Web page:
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In a second superseding indictment to an ongoing Texas securities fraud probe, the US Attorney’s Office for the Southern District of Texas has brought criminal charges again against several people accused in an alleged multimillion dollar pump-and-dump scam. This latest indictment expands on the original criminal charges, which involved Chimera Energy Corp. stock and an alleged $6M scam.

With this latest indictment, investors of 12 stocks were allegedly defrauded of more than $25M. Prosecutors said that the scam bilked investors in different companies through the use of fraudulent trading practices, the publication of misleading and false information via ads and press releases, and the circumvention of Securities and Exchange Commission reporting requirements.

Those charged in this latest Texas securities indictment include Andrew Ian Farmer, Charles Earl Grob, Carolyn Price Austin and Eddie Douglas Austin of Houston, John David Brotherton of League City, and Scott Russel Sieck of Florida for the parts they played in the alleged conspiracy fraud involving a dozen stocks, including Chimera Energy Corp. stock. The latter was the stock involved in the initial criminal indictment that brought charges against both Farmer and Thomas Galen Massey, also a Houston resident.

After Pleading Guilty, Massachusetts Money Manager Must Repay Investors
Stephen Eubanks is sentenced to 30 months behind bars for bilking investors of $437K. He also must pay restitution in that amount to his more than 20 victims.

Eubanks presented himself as a hedge fund manager at Eubiquity Capital, which he founded. He raised over $700K from investors and claimed that he was running a hedge fund that had ties with UBS (UBS), TD Ameritrade (AMTD), Fidelity, and Goldman Sachs (GS).

While Eubanks invested some of the clients’ funds for them he also spent a healthy amount of their money on his own spending. Eubanks also is accused of on occasion operating his fund as if it were a Ponzi scam.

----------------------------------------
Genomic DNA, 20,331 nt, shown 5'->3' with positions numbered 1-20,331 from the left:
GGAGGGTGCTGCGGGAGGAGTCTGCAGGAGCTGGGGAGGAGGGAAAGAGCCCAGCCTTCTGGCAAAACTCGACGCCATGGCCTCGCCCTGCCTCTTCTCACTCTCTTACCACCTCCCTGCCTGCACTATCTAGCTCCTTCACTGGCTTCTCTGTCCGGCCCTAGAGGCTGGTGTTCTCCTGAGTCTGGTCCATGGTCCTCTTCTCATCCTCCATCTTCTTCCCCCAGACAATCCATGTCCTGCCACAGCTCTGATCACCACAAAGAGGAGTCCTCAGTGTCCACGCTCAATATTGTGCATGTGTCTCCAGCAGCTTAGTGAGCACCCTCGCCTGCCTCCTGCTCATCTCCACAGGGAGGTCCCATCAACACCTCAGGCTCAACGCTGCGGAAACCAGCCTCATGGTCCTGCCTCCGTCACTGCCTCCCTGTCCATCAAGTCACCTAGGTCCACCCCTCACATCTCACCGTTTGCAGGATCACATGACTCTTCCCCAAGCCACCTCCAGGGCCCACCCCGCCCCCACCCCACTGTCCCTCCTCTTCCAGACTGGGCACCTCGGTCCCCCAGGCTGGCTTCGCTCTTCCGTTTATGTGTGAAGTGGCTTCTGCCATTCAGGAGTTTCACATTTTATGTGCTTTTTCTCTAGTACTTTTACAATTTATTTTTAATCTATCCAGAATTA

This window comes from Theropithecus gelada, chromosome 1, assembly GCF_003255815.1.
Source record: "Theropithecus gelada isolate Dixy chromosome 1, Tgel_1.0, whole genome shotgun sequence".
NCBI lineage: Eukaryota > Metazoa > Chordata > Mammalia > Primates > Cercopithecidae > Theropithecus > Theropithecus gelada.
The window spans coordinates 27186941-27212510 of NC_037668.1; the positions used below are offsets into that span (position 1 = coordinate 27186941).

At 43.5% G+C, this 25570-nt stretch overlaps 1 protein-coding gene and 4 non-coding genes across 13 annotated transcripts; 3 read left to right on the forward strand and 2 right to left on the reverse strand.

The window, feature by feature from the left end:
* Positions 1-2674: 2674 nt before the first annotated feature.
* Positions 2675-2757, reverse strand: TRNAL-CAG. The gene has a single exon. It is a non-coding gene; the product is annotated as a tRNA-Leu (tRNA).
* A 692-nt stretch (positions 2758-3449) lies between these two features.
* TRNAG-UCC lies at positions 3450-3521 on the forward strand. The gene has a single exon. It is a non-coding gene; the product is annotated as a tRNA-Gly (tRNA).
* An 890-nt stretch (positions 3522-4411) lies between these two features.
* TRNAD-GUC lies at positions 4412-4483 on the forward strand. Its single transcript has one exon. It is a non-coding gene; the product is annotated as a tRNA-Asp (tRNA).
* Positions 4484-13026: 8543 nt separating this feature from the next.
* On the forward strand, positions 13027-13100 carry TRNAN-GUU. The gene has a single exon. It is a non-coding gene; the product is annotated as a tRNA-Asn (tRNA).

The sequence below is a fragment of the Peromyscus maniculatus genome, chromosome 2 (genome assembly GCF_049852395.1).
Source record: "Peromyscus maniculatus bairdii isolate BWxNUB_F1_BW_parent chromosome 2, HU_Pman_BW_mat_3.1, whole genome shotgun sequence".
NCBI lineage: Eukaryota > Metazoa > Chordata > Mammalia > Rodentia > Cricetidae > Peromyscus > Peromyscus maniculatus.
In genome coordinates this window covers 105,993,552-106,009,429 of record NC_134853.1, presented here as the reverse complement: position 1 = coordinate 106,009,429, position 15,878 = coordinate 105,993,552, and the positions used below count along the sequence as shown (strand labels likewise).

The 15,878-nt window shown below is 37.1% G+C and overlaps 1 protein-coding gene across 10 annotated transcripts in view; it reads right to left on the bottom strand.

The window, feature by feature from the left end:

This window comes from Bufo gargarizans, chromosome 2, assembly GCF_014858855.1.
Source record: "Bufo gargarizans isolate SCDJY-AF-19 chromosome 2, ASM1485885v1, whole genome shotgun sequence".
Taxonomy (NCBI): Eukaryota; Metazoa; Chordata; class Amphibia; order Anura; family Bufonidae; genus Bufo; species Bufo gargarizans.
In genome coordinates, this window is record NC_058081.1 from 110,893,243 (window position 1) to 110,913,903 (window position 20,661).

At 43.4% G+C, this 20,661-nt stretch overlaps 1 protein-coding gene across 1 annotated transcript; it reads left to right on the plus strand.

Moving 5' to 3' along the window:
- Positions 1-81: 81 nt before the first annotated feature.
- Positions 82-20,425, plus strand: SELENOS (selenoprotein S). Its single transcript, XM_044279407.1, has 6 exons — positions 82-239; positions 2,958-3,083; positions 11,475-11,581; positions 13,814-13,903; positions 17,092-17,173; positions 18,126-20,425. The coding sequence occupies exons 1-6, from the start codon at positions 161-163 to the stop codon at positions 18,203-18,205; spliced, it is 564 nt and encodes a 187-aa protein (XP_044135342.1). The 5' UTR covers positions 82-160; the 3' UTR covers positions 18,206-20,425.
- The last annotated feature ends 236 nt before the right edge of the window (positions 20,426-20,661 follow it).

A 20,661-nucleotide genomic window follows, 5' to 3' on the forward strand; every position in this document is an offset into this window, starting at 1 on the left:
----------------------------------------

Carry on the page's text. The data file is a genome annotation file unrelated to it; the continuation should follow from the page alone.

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Lawrence Allan DeShetler is facing up to 20 years in prison for Texas investment adviser fraud. The Houston-based financial adviser pleaded guilty to mail fraud last month.

DeShetler fraudulently obtained $1.9M from clients he worked for through DeShetler & Company Inc. Three years ago, he started recommending that they take out money from their investments and give the cash to him so that he could help them garner higher returns. Instead of investing these funds, he put the money in a bank account that was only under his authority.

DeShetler admitted to using one investor’s funds to begin building a house in Nicaragua and persuading a senior investor, who was a widow in her eighties, to liquidate a trust account and move nearly $190K to him. Last year, DeShetler stayed at her house while she visited family. When she came back, he was no longer there and neither were her investment documents.

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Investment Advisory Firm Founder Gets 2-Year Prison Term, Will Pay $1.3M for Fraud
Michael J. Breton, a Massachusetts investment adviser, has been sentenced to two years behind bars for running a cherry picking scam that allowed him to bilk clients. Breton, the founder of Strategic Capital Management, admitted to keeping profitable trades for himself while making unprofitable ones for customers. Breton has been ordered to pay them $1.3M in restitution.